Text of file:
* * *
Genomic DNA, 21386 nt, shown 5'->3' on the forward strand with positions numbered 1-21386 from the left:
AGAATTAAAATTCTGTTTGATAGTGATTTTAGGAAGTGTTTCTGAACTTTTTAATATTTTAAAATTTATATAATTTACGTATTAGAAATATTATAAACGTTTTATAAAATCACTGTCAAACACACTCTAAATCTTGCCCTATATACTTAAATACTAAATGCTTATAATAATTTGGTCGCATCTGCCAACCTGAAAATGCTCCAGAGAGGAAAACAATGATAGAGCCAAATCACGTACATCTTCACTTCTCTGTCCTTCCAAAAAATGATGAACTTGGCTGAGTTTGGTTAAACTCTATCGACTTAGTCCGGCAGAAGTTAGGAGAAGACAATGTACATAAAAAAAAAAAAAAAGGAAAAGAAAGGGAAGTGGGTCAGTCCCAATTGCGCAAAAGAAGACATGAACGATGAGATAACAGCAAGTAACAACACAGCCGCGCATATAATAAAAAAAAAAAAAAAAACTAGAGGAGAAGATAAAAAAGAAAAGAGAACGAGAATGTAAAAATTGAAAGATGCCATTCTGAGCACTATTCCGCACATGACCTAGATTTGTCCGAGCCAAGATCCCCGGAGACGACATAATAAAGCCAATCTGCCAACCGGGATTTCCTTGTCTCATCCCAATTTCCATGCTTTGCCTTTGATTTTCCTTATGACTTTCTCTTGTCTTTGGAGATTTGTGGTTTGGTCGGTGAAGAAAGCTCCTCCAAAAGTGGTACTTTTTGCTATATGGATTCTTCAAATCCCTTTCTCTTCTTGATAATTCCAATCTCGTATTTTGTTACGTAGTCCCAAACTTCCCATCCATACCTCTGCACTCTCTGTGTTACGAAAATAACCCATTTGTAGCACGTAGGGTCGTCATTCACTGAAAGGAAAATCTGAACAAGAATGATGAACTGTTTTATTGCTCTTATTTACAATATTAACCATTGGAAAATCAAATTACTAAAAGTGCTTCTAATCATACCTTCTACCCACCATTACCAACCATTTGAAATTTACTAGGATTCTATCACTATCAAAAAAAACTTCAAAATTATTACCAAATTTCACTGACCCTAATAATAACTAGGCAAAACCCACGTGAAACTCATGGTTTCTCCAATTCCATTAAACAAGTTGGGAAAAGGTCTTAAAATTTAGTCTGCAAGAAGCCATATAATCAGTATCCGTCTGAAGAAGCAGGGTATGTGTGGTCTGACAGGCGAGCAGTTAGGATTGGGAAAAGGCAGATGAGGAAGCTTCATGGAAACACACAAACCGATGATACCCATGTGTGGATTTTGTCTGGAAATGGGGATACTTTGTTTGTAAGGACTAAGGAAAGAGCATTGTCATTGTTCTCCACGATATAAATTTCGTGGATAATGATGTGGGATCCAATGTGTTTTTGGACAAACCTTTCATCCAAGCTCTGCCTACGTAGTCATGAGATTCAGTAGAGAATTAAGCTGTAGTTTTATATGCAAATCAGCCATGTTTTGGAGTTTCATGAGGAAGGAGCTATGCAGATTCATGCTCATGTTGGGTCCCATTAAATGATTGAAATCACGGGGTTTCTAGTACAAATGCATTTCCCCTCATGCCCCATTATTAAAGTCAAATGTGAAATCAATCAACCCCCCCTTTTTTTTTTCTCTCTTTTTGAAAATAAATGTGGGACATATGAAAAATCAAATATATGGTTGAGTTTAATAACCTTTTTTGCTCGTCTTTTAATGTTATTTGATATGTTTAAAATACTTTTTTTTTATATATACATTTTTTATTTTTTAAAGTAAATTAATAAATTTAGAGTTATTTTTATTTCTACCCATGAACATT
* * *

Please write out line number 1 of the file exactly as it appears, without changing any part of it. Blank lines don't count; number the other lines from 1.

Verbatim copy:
Genomic DNA, 21386 nt, shown 5'->3' on the forward strand with positions numbered 1-21386 from the left: